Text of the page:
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Then And Now: Pictures Show Changes In KC's Blue Hills Neighborhood

Suzanne Hogan / Google Street View 2011

It's been three years since the Google Street View camera made its way through the streets of the Blue Hills neighborhood between Prospect Avenue and Paseo Boulevard, and 47th and 63rd Streets.

In that time, as the community has tried to shake the stigma of being filled with blighted homes, the community has seen a lot of visible changes. (See how Blue Hills has been trying to change its reputation.)

One major change is the building of Blue Hills Community Services' new home — it's a modern facility built with green technology on Prospect Avenue that can be seen from 71 Highway. As a business incubator, it provides area contractors with office space and resources and serves as a community meeting space. 

Below you can see that the building replaced a building that had been sitting vacant for years:

In addition to office spaces, the new facility includes a community garden space and orchard. What used to be an overgrown lot is now a garden available for community members to rent space:

Credit Suzanne Hogan / Google Street View 2011 / KCUR

The Blue Hills neighborhood is inching its way back to its pre-recession numbers. Of the 3600 residential properties in the neighborhood, 55 percent of the residents own their home and values are rising. The house below was rehabbed by Blue Hills Community Services and is now on the market. The organization has assisted in 225 home repairs, 15 rehabs, and have even built new homes on once vacant lots.

Credit Suzanne Hogan / Google Street View 2011

The neighborhood is seeing a shift since the housing crisis and the high rate of foreclosures that resulted from it. What once were boarded up houses are now occupied by mostly young people who are moving in and fixing them up.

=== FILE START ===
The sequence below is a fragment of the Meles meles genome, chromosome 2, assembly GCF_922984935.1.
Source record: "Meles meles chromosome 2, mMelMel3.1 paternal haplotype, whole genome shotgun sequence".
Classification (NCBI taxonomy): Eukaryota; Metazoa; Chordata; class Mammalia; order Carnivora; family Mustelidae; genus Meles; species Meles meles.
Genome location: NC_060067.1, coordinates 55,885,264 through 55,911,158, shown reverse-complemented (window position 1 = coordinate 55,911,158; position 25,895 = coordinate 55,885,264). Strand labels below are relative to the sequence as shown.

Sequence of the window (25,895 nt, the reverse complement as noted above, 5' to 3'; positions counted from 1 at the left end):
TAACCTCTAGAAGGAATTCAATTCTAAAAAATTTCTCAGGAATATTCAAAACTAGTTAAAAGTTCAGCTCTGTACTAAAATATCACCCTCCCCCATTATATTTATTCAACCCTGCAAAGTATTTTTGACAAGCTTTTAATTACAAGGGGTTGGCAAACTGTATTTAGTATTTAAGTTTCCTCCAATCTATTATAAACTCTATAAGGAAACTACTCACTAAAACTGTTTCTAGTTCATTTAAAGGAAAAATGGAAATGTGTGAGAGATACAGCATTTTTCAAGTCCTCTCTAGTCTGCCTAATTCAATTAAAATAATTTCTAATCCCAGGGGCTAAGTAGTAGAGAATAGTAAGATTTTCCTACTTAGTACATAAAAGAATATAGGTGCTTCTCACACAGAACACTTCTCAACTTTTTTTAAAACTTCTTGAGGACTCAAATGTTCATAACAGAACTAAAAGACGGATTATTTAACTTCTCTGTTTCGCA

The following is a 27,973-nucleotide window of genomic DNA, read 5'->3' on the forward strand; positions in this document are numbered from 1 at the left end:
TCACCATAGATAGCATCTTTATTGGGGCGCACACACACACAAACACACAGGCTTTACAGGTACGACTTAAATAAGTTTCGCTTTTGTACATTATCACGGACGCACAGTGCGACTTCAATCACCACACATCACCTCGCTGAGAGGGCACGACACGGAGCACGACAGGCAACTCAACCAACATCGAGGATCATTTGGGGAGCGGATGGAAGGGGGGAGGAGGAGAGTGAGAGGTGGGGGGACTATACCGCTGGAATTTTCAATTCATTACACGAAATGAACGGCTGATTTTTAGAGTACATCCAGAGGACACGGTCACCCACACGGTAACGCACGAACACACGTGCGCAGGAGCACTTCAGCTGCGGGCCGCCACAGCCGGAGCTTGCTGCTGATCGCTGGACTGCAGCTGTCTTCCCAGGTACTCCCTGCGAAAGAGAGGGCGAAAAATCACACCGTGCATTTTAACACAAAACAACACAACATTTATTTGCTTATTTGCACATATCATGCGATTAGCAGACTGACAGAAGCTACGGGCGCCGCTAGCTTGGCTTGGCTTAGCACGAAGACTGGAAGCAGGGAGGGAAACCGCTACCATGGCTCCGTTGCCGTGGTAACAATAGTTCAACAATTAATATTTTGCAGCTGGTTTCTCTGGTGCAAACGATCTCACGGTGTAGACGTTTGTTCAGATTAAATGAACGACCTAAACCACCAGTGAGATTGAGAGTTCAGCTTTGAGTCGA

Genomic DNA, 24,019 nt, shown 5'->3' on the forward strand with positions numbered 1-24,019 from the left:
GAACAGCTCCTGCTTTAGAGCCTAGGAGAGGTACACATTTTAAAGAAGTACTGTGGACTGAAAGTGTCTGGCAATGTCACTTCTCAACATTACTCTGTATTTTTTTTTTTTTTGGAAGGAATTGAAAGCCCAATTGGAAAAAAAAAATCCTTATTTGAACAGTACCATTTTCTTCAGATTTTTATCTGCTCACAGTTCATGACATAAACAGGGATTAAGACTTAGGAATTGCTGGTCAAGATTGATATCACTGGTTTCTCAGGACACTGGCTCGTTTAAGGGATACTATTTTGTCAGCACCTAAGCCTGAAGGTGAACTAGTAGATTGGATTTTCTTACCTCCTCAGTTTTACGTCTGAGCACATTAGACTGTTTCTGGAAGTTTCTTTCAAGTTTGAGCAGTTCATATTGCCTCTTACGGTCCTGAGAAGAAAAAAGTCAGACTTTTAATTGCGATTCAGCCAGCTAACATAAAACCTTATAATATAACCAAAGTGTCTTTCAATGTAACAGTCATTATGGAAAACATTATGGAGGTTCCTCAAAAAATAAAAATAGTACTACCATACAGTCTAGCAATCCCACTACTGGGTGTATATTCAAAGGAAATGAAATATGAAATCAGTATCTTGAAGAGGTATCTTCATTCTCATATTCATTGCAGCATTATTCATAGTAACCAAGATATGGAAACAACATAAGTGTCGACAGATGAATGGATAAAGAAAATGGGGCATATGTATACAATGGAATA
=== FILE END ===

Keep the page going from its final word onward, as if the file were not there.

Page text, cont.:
Credit Suzanne Hogan / Google Street View 2011

This look at Kansas City's east side is part of KCUR's months-long examination of how geographic borders affect our daily lives in Kansas City. KCUR will go Beyond Our Borders  and spark a community conversation through social outreach and innovative journalism.

We will share the history of these lines, how the borders affect the current Kansas City experience and what's being done to bridge or dissolve them. Be a source for Beyond Our Borders: Share your perspective and experiences east of Troost with KCUR

Every part of the present has been shaped by actions that took place in the past, but too often that context is left out. As a podcast producer for KCUR Studios and host of the podcast A People’s History of Kansas City, I aim to provide context, clarity, empathy and deeper, nuanced perspectives on how the events and people in the past have shaped our community today. In that role, and as an occasional announcer and reporter, I want to entertain, inform, make you think, expose something new and cultivate a deeper shared human connection about how the passage of time affects us all. Reach me at hogansm@kcur.org.
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